Network-based Software Architectures"
http://www.ics.uci.edu/~fielding/pubs/dissertation/top.htm]. This model
presents a more constrained view than the Web as we know it, but  has
considerably inspired both the TAG's Architecture document and many people
who see it as a model for how to build web services.  The most important
difference between "the Web as we know it" and the "REST Web" is that a REST
application maintains the processing state on the client, whereas many Web
applications maintain stateful objects such as "sessions" on the server or
employ "application servers" to maintain application state in a middle tier
between the client and server.

Since the Web is a SOA, the "REST Web", is also a kind of SOA, which we
shall refer to as a "REST SOA", and is characterized by the following

1. Applications operate by changing the state of  Web "resources"
(identified by their URI) by means of a  transfer of "representations" of
those resources between agents.

2. A limited, uniform set of operations (corresponding to the principal HTTP
verbs) are defined to perform these state changes. 
3. All resource states are themselves resources, and thus uniquely
identified/reachable by their URI.

4. The state of an application is maintained only in client code or
explicitly in addressable resources, but not in the server itself.

5. Resource representations may contain other resource identifiers  useful
for the client to explore the application search space. 

A somewhat different style of SOA is usually associated with the term "Web
services," but since that term is so overloaded we shall call this approach
the "application specific interface SOA" style or API SOA  as a shorthand.
[Ed note:  This terminology is being continually reconsidered!].
The API SOA style is characterized by:

1. Applications operate by exchanging messages that capture both the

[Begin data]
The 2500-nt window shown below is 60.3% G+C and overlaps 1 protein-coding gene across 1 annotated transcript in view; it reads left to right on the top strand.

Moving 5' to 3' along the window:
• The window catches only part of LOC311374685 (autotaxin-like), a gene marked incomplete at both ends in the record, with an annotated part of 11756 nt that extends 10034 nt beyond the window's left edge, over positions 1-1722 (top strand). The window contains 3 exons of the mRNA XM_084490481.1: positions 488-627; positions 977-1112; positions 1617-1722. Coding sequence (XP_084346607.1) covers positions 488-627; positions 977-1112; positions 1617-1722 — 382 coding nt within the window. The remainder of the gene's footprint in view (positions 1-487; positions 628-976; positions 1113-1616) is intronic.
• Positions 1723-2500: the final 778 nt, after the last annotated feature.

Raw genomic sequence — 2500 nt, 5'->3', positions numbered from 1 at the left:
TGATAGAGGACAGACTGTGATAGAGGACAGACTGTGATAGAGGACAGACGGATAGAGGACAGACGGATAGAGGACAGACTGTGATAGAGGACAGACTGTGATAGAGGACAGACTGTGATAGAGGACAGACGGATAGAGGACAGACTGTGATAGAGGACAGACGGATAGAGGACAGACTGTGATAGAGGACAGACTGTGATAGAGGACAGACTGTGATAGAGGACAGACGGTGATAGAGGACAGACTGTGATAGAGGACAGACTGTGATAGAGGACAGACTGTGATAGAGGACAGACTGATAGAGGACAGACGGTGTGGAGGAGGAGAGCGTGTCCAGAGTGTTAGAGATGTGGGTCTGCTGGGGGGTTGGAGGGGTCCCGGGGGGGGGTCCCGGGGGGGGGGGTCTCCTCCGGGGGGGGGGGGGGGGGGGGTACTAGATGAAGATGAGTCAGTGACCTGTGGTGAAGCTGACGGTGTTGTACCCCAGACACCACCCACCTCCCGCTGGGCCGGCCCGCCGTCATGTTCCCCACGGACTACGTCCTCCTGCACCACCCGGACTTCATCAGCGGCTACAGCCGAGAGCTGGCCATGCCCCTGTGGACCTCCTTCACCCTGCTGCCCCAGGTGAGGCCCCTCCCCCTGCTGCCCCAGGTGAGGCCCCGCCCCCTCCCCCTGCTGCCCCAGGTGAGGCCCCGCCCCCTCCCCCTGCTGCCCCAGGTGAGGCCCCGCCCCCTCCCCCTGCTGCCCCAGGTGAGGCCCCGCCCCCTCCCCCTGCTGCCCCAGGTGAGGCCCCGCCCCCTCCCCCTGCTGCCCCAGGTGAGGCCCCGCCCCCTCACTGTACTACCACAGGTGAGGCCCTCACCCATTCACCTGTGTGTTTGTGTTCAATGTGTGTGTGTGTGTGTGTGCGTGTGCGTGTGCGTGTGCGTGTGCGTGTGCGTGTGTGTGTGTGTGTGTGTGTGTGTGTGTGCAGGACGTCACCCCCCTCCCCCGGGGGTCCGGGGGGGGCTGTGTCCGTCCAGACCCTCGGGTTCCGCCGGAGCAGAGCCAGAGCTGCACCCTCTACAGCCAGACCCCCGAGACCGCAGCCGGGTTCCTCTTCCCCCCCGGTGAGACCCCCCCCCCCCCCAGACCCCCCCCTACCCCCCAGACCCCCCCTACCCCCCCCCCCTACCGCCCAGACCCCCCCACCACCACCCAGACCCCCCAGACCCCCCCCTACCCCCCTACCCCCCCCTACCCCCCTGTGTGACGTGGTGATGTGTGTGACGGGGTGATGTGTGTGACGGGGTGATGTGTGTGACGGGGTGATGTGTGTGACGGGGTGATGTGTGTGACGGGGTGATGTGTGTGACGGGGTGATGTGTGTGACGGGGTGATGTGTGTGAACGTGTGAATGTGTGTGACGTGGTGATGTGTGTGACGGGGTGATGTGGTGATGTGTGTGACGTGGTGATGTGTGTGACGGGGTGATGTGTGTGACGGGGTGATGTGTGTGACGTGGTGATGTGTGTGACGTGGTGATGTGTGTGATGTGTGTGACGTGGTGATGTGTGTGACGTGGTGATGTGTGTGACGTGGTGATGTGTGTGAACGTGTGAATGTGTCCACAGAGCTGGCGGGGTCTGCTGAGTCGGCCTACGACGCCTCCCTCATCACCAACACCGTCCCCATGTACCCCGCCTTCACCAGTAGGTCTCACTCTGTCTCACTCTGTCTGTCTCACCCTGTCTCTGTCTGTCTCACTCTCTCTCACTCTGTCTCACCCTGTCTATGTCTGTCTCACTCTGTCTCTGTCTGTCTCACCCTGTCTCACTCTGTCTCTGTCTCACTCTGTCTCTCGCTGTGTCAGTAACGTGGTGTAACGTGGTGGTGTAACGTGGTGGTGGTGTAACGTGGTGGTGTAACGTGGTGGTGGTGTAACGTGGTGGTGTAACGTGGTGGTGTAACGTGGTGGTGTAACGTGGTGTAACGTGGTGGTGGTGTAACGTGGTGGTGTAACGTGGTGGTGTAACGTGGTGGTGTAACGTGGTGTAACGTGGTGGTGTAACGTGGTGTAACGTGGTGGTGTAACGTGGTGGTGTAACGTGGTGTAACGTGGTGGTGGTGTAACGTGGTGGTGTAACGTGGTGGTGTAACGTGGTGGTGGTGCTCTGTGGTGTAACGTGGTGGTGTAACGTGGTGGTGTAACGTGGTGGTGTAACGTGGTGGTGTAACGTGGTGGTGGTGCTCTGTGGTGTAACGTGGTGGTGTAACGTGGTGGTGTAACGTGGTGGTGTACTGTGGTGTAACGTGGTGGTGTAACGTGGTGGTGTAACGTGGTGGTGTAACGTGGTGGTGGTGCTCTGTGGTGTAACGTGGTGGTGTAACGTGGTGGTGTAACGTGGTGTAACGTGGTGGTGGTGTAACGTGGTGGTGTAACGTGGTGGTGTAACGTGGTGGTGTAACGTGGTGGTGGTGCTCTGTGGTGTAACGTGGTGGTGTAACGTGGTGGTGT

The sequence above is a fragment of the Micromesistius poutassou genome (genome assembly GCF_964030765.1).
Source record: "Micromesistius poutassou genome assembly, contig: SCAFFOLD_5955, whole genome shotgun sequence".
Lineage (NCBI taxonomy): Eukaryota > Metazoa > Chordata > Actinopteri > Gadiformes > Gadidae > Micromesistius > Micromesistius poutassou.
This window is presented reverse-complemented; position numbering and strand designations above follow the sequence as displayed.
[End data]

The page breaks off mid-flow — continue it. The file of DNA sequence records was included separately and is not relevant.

representation of the resource/service and the representation of the state
change request.  [Contrast with #1 in the REST SOA discussion; REST SOA
separates the resource representation from the state change request in the
message. API SOA does not. ]

2. Not all resource states are addressable/reachable, services can
hide/encapsulate them. [Contrast with #3 above] 

3. the server may maintain state. [Contrast with #4 above]

Both SOA styles use URIs to identify resources and use Web protocols and XML
data formats for messaging. Where they fundamentally differ is that API SOA
style is more oriented toward invoking arbitrary operations and software
code to make an application work, whereas the REST SOA style uses a unform
set of basic operations to manipulate information directly. 

Also, they achieve some of their benefits in a somewhat different way. Both
styles of SOA have good "visibility": trusted third parties may inspect the
flow of messages and determine  what services are being invoked by which
agents. This, in turn, means that intermediaries, such as fire-walls, can
operate effectively on just the information in the message: A fire-wall can
look at the message traffic, and at the structure of the message, and make
predictable and reasonable decisions about security, or performance
optimizations, etc.

In REST SOAs, the visibility comes from the uniform interface semantics,
essentially those of the HTTP protocol: an intermediary can inspect the URI
of the resource being manipulated, the TCP/IP address of the requester,  and
the interface operation requested (e.g. GET, PUT, DELETE) and determine
whether the requested operation should be performed.  The TCP/IP and HTTP
protocols have a widely supported set of conventions  (e.g. known ports) to
support intermediaries, and firewalls, proxies, caches, etc. are almost
universal today.  

In API SOA services that use XML, the visibility comes from the fact that
XML is the universal meta-format for the data.  Intermediaries can be
programmed or configured to use the specifics of the SOAP XML format,
standardized SOAP headers (e.g. for encryption, digital signature exchange,
access control, etc.), or even generic XPath expressions to make routing,
filtering, and cacheing decisions.  It is quite true that HTTP-aware
firewalls are a a more practical solution in the predominantly HTTP-based
environment as of this writing.  XML-aware firewalls and other "edge
appliance" products, however,  are now coming to market and offer the
benefits of "visibility" even in a heterogenous network environment.

Received on Thursday, 8 May 2003 01:43:31 UTC